Who are the current customers/users?
Include information related to demographics and psychographics—buying behavior, price sensitivity, customer satisfaction, and loyalty.
Assess exactly who the selected business targets. Be specific and consider the following:
How has the business decided to segment their market? Look at psychographics, such as interests, hobbies, routines, shopping habits, etc.
Decide which segments you think the business most likely targets. Think about the Coach example from Assignment 1.
Include information such as whether the brand is trying to appeal to a certain social or cultural group and how those customers perceive the product/brand. Include demographic and psychographic information including attributes that relate to personality, values, attitudes, interests, or lifestyles. Also, include situational life stages as well as customer beliefs—how customers want to be perceived.
Examples of psychographic groups: video-gamers, soccer moms, sports fanatics, hipsters, and single moms.
Life cycle stages include: retirees, new homeowners, college students and new parents. Be aware that some products/brands may appeal to a wider customer base than others.
What does the customers buy/use?
Think about the industry of the business you selected. Consider what customers are looking for in this particular industry.
What changes can the company/brand expect in the future? How can the company/brand better serve its customers?
Include information about potential opportunities and threats.
The consumer market is always evolving. Think about the toys you played with as a kid and what’s available now. To survive, businesses must be able to predict change and then execute change.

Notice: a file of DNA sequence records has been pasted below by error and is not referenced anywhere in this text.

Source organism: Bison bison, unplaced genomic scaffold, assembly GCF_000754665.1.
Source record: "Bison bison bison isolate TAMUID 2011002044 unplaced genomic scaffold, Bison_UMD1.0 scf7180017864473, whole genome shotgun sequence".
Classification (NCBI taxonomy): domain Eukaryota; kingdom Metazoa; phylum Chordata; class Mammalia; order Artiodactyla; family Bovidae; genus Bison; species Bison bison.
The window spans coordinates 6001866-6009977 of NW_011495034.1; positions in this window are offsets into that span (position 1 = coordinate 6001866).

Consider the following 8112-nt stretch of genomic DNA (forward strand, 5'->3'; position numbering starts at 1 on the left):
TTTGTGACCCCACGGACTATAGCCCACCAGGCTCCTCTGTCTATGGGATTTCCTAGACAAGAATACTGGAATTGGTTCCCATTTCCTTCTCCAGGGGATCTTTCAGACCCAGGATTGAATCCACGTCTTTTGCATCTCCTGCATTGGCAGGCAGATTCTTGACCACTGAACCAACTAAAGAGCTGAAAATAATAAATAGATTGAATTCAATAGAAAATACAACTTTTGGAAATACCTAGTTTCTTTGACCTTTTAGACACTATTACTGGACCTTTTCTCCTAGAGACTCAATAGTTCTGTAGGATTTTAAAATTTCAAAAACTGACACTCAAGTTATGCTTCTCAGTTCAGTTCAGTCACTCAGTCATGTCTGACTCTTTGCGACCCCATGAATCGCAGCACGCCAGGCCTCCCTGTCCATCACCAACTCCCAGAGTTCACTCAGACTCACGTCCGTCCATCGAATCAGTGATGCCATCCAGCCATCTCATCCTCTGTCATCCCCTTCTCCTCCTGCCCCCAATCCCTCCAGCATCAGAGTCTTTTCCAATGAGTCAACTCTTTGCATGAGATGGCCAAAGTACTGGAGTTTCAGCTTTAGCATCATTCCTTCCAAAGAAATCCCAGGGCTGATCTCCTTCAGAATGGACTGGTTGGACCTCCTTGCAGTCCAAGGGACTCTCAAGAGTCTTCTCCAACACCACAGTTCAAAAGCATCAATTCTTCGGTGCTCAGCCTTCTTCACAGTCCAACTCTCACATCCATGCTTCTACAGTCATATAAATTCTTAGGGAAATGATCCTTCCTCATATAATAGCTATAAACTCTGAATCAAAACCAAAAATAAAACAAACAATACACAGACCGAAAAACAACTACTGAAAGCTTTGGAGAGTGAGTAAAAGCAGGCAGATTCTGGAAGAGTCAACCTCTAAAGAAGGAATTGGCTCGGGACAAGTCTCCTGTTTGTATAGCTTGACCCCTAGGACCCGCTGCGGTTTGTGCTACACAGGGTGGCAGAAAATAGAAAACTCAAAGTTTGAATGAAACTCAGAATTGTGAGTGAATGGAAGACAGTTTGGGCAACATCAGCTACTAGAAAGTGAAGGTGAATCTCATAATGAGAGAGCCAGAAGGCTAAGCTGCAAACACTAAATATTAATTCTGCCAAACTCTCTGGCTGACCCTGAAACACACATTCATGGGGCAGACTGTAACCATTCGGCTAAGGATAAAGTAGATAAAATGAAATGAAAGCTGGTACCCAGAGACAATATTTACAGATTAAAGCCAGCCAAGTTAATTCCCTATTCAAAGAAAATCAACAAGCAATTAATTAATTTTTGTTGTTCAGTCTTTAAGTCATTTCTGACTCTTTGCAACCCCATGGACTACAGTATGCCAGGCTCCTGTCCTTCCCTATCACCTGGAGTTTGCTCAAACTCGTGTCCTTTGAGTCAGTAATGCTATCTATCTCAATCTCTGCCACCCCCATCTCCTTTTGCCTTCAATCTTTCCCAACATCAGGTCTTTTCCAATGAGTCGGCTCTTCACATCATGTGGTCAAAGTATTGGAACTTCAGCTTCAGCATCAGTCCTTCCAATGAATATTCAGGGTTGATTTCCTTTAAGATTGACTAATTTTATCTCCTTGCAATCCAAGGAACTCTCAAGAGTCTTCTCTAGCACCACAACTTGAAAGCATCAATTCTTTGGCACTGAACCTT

Think about the business you selected. Based on the current and future market, what types of changes do you think the business will need to make to remain competitive?
How will these changes better serve the customer?
How will this business meet the customer’s changing demands?
How can the company/brand better serve its customers?
As an example, as consumers became fully integrated with technology, BestBuy saw a technical support need. Product warranties weren’t very strong and manufacturers outsourced tech support overseas. Seeing a need, BestBuy purchased Geek Squad in 2006. Now all BestBuy locations have a GeekS quad counter in the store. At the point of product sale, you can purchase an extended warranty that provides Geek Squad services. It’s a win-win for the customer and BestBuy.
Remember all the family owned businesses that were& eliminated by big box stores? Had Walmart or Target not killed them off, then Amazon certainly would have. Think about possible threats that the business you selected will have to contend with:
Will it be new competition?
Changing desires in the market?
New laws and regulations?
What else is out there that could threaten their survival?